According to recent surveys, nearly half of the respondents reported doing something other than listening during a presentation by a coworker — popular responses included sending a text message (28 percent), checking email (27 percent), and falling asleep (17 percent). To say the least, it can be difficult to keep the attention of an audience, let alone to get your message across when it comes to presentation.
Some of the best ways to keep your audience engaged are to make them feel a part of your story. There are a few easy things that you can do to get your audience interested in your presentation, by making it more interactive — here's how.
Telling Stories: Stories, according to professional public speaking coach Nathan Gold, are brain fuel when it comes to the presentations. Storytelling is the most common way of captivating the attention of the viewers, regardless of where they come from or what they are doing for a living. When you start telling your story, people automatically tune in, because they want to know what happens next. You can go beyond just dropping a few anecdotes into your chat. Using Nancy Duarte 's storytelling strategy after watching hundreds of TED talks: Pose the status quo and then show the road to a better way. In following this process, you are building a dispute that needs resolving.
Adding Videos: With more than 6 billion hours of content viewed on YouTube alone each month, it's hard to believe that only so few presenters use it in their presentations. Videos are a perfect tool for offering a really entertaining presentation. In an audience, videos can provoke emotions which would otherwise be very difficult to elicit. Find the clip that will put your viewers in the right mood, and make your story better. Apart from this, Edmodo Classroom has its own resources of short clips that can transform your presentations.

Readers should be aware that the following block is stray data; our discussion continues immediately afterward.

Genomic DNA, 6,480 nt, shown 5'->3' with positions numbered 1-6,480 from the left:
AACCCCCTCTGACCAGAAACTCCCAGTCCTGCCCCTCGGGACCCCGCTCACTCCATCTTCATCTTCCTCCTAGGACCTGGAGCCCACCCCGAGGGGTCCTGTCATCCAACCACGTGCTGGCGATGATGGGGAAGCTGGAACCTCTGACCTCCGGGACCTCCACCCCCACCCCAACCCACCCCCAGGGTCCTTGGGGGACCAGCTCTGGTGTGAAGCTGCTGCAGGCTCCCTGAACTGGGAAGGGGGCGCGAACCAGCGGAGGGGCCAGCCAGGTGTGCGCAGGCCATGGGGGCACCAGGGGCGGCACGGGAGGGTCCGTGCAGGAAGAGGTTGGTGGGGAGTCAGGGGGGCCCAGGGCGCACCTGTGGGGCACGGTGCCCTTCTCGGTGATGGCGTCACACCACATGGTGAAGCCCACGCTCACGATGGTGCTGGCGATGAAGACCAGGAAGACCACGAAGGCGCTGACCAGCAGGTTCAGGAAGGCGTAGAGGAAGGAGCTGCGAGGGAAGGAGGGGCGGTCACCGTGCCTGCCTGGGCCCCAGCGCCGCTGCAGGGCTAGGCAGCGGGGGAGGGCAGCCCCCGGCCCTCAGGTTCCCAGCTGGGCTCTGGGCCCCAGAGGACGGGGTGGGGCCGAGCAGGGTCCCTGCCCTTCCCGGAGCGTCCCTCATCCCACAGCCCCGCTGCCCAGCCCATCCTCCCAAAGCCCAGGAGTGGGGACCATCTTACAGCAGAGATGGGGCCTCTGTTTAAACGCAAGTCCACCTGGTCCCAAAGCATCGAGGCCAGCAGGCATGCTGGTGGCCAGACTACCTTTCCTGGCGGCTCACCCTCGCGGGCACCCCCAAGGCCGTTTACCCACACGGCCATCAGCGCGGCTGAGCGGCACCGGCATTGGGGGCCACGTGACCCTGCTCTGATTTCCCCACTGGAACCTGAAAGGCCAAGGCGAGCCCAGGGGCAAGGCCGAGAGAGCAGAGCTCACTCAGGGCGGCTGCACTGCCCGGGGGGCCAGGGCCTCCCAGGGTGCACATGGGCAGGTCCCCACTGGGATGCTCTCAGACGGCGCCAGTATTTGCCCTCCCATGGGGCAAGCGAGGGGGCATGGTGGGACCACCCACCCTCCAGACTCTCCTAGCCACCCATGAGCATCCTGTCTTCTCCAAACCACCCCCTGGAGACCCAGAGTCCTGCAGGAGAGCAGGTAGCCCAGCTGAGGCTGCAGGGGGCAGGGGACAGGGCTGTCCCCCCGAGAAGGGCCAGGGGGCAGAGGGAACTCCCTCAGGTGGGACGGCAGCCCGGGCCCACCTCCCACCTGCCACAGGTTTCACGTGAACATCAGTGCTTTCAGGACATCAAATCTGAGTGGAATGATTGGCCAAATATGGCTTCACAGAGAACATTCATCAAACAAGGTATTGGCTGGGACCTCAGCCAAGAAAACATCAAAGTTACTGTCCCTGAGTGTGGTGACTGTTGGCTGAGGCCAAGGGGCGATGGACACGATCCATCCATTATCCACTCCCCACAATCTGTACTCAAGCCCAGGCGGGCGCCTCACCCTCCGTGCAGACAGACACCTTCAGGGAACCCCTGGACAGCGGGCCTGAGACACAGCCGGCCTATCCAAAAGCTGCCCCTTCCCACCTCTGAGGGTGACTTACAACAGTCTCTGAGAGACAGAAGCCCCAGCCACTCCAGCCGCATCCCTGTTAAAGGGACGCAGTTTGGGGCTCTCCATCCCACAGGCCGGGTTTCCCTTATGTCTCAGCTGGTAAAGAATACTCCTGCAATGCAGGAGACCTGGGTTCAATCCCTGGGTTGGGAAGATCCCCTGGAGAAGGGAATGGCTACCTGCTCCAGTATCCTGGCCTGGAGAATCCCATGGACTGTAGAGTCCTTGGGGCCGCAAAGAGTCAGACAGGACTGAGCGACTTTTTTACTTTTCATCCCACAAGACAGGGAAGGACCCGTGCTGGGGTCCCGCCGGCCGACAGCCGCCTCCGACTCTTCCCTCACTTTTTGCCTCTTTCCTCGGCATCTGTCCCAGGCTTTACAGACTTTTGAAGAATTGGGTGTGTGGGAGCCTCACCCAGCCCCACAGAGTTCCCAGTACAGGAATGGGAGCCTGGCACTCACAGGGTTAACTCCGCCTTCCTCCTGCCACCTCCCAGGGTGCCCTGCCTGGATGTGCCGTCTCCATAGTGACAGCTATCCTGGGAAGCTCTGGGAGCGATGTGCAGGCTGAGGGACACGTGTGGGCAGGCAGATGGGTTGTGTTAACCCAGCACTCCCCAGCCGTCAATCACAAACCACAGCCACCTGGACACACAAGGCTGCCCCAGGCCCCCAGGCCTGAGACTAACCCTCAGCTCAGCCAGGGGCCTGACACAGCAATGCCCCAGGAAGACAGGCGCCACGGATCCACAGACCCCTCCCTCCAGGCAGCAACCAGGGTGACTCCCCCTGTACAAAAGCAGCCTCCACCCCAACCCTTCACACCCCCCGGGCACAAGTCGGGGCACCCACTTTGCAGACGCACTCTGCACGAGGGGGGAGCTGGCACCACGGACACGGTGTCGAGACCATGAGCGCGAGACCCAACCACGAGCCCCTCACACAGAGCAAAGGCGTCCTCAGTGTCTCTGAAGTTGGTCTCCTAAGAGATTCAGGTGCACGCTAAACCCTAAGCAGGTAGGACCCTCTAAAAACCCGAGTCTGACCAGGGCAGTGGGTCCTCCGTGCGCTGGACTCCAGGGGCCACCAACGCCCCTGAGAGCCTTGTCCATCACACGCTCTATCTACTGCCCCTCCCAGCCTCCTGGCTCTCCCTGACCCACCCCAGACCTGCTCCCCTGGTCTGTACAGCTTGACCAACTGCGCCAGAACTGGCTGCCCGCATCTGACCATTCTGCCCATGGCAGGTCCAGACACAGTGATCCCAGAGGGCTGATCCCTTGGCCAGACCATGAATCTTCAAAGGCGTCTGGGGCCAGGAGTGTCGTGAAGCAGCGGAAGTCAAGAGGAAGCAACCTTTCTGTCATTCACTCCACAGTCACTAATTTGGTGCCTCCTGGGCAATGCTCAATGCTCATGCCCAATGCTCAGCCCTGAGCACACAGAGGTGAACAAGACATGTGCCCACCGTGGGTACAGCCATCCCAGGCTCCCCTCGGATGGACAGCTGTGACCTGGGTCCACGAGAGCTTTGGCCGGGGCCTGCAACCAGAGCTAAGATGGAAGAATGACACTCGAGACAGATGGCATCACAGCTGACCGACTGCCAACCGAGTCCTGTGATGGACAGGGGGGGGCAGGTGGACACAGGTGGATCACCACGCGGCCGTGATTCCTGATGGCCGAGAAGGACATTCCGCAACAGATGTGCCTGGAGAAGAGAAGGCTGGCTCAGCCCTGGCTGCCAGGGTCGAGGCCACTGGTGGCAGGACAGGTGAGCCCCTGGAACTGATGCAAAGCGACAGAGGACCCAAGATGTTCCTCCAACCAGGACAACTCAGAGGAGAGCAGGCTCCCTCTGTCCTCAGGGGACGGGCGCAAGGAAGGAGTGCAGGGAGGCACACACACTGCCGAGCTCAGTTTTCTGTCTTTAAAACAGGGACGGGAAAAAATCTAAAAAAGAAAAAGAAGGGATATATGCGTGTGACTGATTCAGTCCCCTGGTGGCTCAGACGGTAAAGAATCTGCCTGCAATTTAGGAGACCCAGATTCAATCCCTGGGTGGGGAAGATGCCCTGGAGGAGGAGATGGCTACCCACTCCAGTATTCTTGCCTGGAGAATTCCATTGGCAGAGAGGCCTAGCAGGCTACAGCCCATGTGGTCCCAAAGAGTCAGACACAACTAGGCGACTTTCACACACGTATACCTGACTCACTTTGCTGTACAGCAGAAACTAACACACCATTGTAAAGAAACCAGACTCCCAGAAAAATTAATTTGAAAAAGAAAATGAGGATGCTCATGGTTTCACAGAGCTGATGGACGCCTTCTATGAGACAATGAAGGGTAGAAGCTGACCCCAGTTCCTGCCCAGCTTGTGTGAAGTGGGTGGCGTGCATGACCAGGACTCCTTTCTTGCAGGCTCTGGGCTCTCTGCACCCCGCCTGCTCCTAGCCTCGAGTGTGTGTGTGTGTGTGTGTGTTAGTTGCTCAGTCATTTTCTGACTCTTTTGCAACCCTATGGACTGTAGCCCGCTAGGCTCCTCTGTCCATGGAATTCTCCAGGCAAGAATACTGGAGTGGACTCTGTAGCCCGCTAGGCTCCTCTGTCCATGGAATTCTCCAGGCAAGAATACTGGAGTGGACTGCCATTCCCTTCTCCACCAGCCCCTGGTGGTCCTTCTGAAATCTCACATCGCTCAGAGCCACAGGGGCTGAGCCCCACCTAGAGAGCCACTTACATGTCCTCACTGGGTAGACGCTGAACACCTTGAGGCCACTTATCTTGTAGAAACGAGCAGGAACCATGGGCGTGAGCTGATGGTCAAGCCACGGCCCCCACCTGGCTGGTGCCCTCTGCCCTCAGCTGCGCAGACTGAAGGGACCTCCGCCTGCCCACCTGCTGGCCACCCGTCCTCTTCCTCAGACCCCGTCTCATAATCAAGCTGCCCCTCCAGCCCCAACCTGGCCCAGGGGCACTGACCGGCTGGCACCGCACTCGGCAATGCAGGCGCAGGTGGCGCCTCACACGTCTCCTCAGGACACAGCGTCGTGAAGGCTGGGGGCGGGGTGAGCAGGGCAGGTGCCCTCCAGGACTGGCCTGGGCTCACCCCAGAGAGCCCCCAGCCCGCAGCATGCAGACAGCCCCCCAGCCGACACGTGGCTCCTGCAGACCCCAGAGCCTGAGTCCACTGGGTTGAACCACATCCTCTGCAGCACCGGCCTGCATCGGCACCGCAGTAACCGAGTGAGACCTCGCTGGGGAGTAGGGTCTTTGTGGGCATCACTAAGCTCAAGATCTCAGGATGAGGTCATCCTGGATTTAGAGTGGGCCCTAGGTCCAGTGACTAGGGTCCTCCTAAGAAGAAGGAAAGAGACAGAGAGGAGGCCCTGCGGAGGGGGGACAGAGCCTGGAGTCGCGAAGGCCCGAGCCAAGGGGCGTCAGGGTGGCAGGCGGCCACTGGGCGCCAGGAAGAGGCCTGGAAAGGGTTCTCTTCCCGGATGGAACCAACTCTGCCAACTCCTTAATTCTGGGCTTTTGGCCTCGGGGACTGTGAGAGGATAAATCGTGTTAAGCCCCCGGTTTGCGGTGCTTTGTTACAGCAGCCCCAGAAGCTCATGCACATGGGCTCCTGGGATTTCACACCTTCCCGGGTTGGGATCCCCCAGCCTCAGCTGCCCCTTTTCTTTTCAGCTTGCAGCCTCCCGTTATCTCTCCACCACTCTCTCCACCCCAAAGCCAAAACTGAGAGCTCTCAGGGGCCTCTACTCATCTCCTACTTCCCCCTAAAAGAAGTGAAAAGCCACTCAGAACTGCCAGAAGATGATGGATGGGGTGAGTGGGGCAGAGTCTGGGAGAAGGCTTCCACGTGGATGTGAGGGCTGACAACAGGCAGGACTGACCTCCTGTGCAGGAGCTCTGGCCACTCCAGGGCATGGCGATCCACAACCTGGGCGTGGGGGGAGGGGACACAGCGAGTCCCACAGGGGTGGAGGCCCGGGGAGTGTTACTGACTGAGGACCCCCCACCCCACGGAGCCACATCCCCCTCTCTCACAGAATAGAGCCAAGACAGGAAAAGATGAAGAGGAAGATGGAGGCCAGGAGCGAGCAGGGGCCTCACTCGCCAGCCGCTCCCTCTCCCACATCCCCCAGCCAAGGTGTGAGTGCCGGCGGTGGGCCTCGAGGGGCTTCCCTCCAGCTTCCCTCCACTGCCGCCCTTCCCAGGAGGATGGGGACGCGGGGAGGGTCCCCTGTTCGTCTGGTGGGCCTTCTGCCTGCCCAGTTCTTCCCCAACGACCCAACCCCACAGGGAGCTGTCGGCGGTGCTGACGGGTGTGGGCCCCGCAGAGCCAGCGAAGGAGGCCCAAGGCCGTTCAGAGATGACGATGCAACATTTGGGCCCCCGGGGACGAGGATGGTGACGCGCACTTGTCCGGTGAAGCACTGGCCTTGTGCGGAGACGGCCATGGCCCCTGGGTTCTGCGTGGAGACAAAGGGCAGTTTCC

Asking questions to the audience: Presentation consultant and best-selling author Carmine Gallo pointed out that after just 10 minutes of the presentation, the audience's interest drops to zero. That's Okay, 10 minutes. To get their attention back, Gallo advises creating subtle breaks within your voice. Take a break from your talk, and connect with your audience from time to time. Ask for their questions and already integrate them throughout the presentation. Tools such as Slido allow members of the audience to ask questions anonymously so even shy people can take part in the conversation.
Using Props: You don't have to offer a product demo for using props during your presentation. Props are a perfect way to help wire the viewer to comprehend the message in many ways. So carry props onto the stage and display them at the right point to help the guests imagine what you are verbally portraying. In her emotional TED lecture, the neuroscientist Jill Bolte Taylor put a real human brain on stage to illustrate what happened to her when she had a stroke. With this show, she reached the crowd and left the crowd in utter awe.
Breaking the barriers: Each of the representatives of your audience arrives in a completely different mood to bring to you. A quick ice-breaker will place everyone on the same page and give them the strength to present. Make your group do a quick exercise to reset their minds and refocus on your conversation. Ask people to stand up and introduce themselves to their neighbors, for example, or have them suggest two or three questions they 'd like to hear answered during your conversation. Starting with an ice-breaker, you'll show your audience that your talk will be collaborative and will include their participation.
Sharing triumph with everyone: Don't rob yourself of all the glory. Share the scene with other presenters or members of the audience to help you narrate the story and make the whole experience more interactive. Steve Jobs never pulled off the entire presentation by himself; he has always invited many speakers to help him introduce their new product, including designers, investors and other executives. Do likewise. Bring someone onstage from the crowd, and get them to do something important and enjoyable. The technique should always be coordinated in advance with the volunteer.